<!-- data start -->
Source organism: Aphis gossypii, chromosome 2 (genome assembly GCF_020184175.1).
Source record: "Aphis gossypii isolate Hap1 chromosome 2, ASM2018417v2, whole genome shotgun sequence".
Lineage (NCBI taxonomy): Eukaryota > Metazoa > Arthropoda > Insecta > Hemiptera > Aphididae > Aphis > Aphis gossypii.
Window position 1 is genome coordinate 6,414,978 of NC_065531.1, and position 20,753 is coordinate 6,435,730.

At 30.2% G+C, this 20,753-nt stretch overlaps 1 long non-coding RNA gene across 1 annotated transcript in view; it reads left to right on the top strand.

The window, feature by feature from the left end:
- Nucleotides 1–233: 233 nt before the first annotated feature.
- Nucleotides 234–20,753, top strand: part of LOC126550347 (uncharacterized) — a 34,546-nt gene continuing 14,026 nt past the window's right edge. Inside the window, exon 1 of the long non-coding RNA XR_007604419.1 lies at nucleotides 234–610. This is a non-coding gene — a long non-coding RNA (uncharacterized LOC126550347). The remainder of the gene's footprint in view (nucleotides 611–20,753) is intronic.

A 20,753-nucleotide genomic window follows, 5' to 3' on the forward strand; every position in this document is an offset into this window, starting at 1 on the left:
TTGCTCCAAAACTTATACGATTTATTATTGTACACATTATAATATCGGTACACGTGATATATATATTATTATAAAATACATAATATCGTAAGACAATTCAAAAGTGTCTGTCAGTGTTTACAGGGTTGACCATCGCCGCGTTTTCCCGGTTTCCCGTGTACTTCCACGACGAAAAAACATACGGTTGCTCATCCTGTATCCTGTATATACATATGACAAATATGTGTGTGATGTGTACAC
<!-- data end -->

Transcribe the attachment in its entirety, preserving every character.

Source organism: Aphis gossypii, chromosome 2 (genome assembly GCF_020184175.1).
Source record: "Aphis gossypii isolate Hap1 chromosome 2, ASM2018417v2, whole genome shotgun sequence".
Lineage (NCBI taxonomy): Eukaryota > Metazoa > Arthropoda > Insecta > Hemiptera > Aphididae > Aphis > Aphis gossypii.
Window position 1 is genome coordinate 6,414,978 of NC_065531.1, and position 20,753 is coordinate 6,435,730.

At 30.2% G+C, this 20,753-nt stretch overlaps 1 long non-coding RNA gene across 1 annotated transcript in view; it reads left to right on the top strand.

The window, feature by feature from the left end:
- Nucleotides 1–233: 233 nt before the first annotated feature.
- Nucleotides 234–20,753, top strand: part of LOC126550347 (uncharacterized) — a 34,546-nt gene continuing 14,026 nt past the window's right edge. Inside the window, exon 1 of the long non-coding RNA XR_007604419.1 lies at nucleotides 234–610. This is a non-coding gene — a long non-coding RNA (uncharacterized LOC126550347). The remainder of the gene's footprint in view (nucleotides 611–20,753) is intronic.

A 20,753-nucleotide genomic window follows, 5' to 3' on the forward strand; every position in this document is an offset into this window, starting at 1 on the left:
TTGCTCCAAAACTTATACGATTTATTATTGTACACATTATAATATCGGTACACGTGATATATATATTATTATAAAATACATAATATCGTAAGACAATTCAAAAGTGTCTGTCAGTGTTTACAGGGTTGACCATCGCCGCGTTTTCCCGGTTTCCCGTGTACTTCCACGACGAAAAAACATACGGTTGCTCATCCTGTATCCTGTATATACATATGACAAATATGTGTGTGATGTGTACAC